European windstorm Egon and European windstorm Barbara are both under investigation by PERILS AG, and Aon Benfield’s Impact Forecasting unit said Egon will likely result in an insurance industry loss of over $100 million.
PERILS AG, the provider of industry-wide European catastrophe exposure, insurance and reinsurance industry loss data and indices, has now placed three European windstorms under investigation in the current season, having investigated November’s windstorm Nanette, before finding it did not qualify for loss estimation.
Windstorm Barbara (also known as Urd or Connor), which struck Europe on the 25th December 2016, is also under investigation, however sources tell us that the expected insurance industry loss from Barbara could be below PERILS EUR 200 million threshold for reporting.
European windstorm Egon could be a different story though, having developed unexpectedly before targeting northern France, Belgium and Germany on January 12th and 13th. This storm is anticipated to have caused at least $100 million of insured losses, according to Impact Forecasting, but the loss could be high enough to qualify for PERILS reporting and Impact Forecasting point out that German actuarial company Meyerthole Siems Kohlruss has put the insured loss due to Egon at around $100 million in Germany alone.
That suggests there could be the potential for the aggregated losses from this storm to surpass the EUR 200 million PERILS threshold, although we will have to wait some time to see whether PERILS releases an announcement on this.
Impact Forecasting explains that European windstorm Egon formed “rather unexpectedly as a secondary low on a cold front of Windstorm Dieter, southwest of Ireland on January 12” before the depression deepened rapidly as it headed for northern France.
Windstorm Egon’s lowest central pressure of 982 millibars was recorded over France’s Picardy region, and with wind gusts exceeding 130 kph (81 mph) Egon resulted in considerable damage across northern France and central Germany, Impact Forecasting explains.
IMpact Forecasting explains the impacts of windstorm Egon:
In portions of France a red severe weather alert (the highest level) was issued for northern
departments on January 12-13. Severe gusts were recorded in exposed coastal areas and in
departments of Aisne, Oise, Somme (Hauts-de-France region) and Ardennes (Grand Est region).
According to Météo-France the highest gust of 146 kph (91 mph) was recorded in Dieppe (Seine-Maritime, Normandy). This was the highest gust recorded at the station since 1987.
Widespread damage was reported, including road blockages, fallen trees, damaged power lines and disruption to rail travel. About 330,000 households were left without power while fire brigades responded to more than 4,500 calls for help. Severe winds also damaged a gothic cathedral in Soissons (Aisne, Hauts-de-France): its western rose window broke due to a particularly strong gust and the falling debris also damaged a pipe organ inside the church. According to media reports, at least 50 people were injured in France as a result of the storm.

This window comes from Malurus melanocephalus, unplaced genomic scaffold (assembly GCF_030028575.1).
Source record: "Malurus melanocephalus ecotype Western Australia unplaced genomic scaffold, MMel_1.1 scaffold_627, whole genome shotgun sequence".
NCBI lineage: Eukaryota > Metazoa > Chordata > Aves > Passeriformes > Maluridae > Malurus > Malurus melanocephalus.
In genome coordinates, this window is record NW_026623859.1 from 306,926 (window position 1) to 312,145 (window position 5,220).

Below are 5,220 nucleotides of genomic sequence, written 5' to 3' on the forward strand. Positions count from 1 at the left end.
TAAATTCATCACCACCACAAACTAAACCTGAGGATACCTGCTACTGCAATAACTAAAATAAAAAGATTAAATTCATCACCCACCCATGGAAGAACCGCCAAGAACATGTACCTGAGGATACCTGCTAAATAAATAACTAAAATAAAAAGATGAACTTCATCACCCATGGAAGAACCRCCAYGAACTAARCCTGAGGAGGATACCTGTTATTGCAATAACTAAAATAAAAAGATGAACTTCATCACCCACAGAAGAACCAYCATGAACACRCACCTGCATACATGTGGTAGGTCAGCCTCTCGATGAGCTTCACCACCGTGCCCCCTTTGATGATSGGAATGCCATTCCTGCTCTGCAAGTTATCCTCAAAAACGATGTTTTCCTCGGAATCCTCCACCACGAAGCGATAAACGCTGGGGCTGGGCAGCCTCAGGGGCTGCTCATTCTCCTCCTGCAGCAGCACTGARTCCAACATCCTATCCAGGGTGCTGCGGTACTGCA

A similar situation was reported in Germany: gusts of up to 148 kph (92 mph) caused considerable damage in central portions of the country. Additionally the storm brought significant amounts of fresh snowfall which caused disruption to travel and transportation.
The European windstorm season has so far not dealt any really severe blows, again, which will not help with the extremely low pricing of European reinsurance contracts.
European property catastrophe reinsurance programs have reached such low pricing levels in recent years that some market participants, including some insurance-linked securities (ILS) funds, have largely pulled back from the market.
The major European catastrophe reinsurance renewals appear dominated by local players, including the big four reinsurers, and the use of catastrophe bonds to transfer European windstorm risks to the capital markets has all but stopped, in recent years, as pricing has dropped so low.
However there remains exposure in the ILS investment market, largely due to collateralised reinsurance underwritten by certain ILS fund managers, but also due to the reinsurance sidecars of the major EU reinsurers.
Benign winter storm seasons have exacerbated the softening felt in Europe and in recent years the major losses have been due to severe convective style storms and hail events, or flooding.
We will update you should insurance and reinsurance losses from European windstorm Egon qualify for estimation and reporting from PERILS AG. If Egon does qualify it would be the first windstorm loss event PERILS have been required to report on since March 2015’s Mike-Niklas (Lentestorm).